The Tales of Bearsworth Manor: Puzzling Pages review
There are games that can exude a great deal of charm but lack in nearly almost every other department. The Tales of Bearsworth Manor: Puzzling Pages is one of those games. Co-released alongside the superior The Tales of Bearsworth Manor: Chaotic Conflicts, Puzzling Pages takes a stab at the puzzle genre, but fails to provide an engaging experience. The game’s charm may be enough to make gamers think there’s a solid game here at first, but rest assured: Puzzling Pages emits some charm, but offers poor controls, overly confusing puzzles, unclear objectives, and frustrating mechanics.
Puzzling Pages revolves around a girl named Pina who receives a mysterious picture book from her friend Kina. This picture book is filled with magic -- both good and bad -- and Pina gladly invites you to look at the picture book with her. Soon you become part of the story, and you must help Pina collect all of the red candy—which she loves—from within the pages of the picture book. This is definitely not the stuff of legends, but it does serve to add a slightly dark and mysterious story that goes along with the game’s art style.
Puzzling Pages features single-screen puzzles where the objective is to collect all of the red candy onscreen for Pina. You use the Wii Remote to toss paper bears onto the screen, and once they land on the open pages of the mysterious book, the paper bears walk toward power-ups and red candy all on their own.
What makes Puzzling Pages so frustrating is not the puzzle design. That aspect is, for all intents and purposes, quite creative, and you’ll wish the game’s poor mechanics didn’t leave so much to be desired. Some levels feature obstacles such as fire or ice traps. You’ll toss a bear onto the book, hoping that it stays put, but it will instead begin making its way toward a terribly placed power-up and end up catching fire or freezing over.
Another issue is the lack of power-ups. Some stages offer up more items than necessary, while other levels only include a few. Due to the game’s trial-and-error setup, you may find yourself having to retry some stages over and over again until you finally get it right. One highly frustrating power-up is the honey ball. Because bears love honey so much, tossing this honey ball onscreen will make your paper bears walk toward it. The problem here lies in the fact that sometimes you have to toss the ball, move it around, and toss it again multiple times just to get your bears moving in the right direction. This quickly becomes a nuisance, and it won’t take long before you begin to hate that ball of honey.
Then there are the game’s not-so-responsive controls. In order to toss bears or power-ups, you must hold either the A or B button on the Wii Remote, tilt it left or right to choose which direction to toss in, and give it a flick. The strength behind your flick of the wrist determines just how far your bears or items will travel. Or at least it’s supposed to. You’ll find yourself tossing your bears too far, not far enough, or off the screen entirely, and you’ll waste more power-ups than you’d like to because the game doesn’t always calculate the strength behind your toss accurately.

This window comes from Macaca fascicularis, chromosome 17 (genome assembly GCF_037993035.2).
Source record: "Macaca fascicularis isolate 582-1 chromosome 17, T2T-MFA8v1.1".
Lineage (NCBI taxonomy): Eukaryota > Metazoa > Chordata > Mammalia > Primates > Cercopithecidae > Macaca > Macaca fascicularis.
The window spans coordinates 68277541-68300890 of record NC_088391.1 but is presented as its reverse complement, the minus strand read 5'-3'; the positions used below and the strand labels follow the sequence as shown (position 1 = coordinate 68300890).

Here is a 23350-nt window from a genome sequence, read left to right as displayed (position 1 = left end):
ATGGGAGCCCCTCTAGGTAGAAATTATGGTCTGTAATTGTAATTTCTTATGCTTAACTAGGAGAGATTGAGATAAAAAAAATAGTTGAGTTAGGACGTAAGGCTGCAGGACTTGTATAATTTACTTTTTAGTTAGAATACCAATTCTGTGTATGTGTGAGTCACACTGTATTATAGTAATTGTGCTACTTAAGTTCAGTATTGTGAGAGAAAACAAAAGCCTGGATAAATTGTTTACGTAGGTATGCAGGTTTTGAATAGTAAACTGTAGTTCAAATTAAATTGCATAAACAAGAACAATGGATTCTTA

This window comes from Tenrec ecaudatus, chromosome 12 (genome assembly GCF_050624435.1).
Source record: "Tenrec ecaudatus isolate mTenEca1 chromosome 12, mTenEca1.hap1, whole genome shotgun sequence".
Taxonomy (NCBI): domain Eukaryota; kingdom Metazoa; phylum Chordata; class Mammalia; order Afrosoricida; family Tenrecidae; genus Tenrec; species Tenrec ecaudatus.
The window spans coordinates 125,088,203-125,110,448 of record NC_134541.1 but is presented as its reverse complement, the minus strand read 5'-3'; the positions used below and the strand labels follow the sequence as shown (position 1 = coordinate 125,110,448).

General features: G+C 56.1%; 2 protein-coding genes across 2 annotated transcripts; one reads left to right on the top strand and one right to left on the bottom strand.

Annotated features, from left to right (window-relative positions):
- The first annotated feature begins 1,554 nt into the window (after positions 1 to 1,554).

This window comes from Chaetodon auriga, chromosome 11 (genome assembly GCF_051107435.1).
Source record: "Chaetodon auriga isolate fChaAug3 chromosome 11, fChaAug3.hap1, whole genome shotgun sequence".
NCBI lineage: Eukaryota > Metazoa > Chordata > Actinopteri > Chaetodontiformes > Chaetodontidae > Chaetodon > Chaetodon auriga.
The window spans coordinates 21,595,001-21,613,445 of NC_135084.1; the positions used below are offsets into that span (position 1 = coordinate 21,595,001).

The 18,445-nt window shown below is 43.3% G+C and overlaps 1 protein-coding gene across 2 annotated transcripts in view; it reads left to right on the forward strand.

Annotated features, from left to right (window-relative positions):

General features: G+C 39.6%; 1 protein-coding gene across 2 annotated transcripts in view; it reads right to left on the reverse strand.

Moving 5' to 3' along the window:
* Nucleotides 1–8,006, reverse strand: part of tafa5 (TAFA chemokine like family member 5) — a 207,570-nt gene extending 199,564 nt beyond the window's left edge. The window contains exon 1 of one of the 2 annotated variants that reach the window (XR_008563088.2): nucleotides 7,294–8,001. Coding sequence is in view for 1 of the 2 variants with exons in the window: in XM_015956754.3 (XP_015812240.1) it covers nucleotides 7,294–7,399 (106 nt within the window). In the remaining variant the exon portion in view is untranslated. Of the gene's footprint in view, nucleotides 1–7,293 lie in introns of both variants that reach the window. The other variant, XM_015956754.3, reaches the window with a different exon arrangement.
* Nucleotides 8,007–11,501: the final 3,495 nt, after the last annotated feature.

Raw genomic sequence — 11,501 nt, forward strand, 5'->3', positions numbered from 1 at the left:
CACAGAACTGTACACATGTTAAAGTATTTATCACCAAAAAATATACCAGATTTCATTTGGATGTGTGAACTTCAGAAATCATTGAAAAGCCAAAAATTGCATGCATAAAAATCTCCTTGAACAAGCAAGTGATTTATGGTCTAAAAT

To its credit, Puzzling Pages does feature an interesting look that carries a nice deal of charm. The game’s cut-scenes have a cartoon-like yet dark look to them, and their pop-up style is certainly nice to look at. The stages themselves don’t look amazing, but there’s a nice sense of artistry in them. The one big problem here is the lack of variety in the game’s art design. So while it may be above average, it’s all too similar.
Puzzling Pages features a playful soundtrack with chiming themes that are definitely catchy. Unfortunately, you’ll hear the same songs on repeat. There are three songs for the game’s puzzles, and a couple of tracks for the storytelling scenes and menus, but that’s about it. You’ll grow tired of the soundtrack sooner than you do the gameplay.
Puzzling Pages won’t keep you entertained for long, and this is due mainly to its poor design. You can go back to each of the game’s 30+ puzzles and try to earn platinum medals by completing them and wasting as few bears as possible, but you probably won’t want to. The gameplay is so uninviting and lacks so much in terms of quality that it’s hard to imagine anyone wanting to play this game for more than a handful of hours. Additionally, you can buy decorated paper bears and extra puzzles from the Wii Shop Channel, but after playing the main game, you won’t want to waste more money on this content.
The Tales of Bearsworth Manor: Puzzling Pages is a game that can spark a player’s interest with its childish yet dark tones, but don’t let the cover of this book fool you. This is no Alice in Wonderland, and it is certainly no Nightmare Before Christmas. The only reason to purchase the title would be to unlock bonus content in its sister game, Chaotic Conflicts, which is more entertaining than this disappointment. But Wii owners who don’t care about any of that are better off just downloading the other game by itself.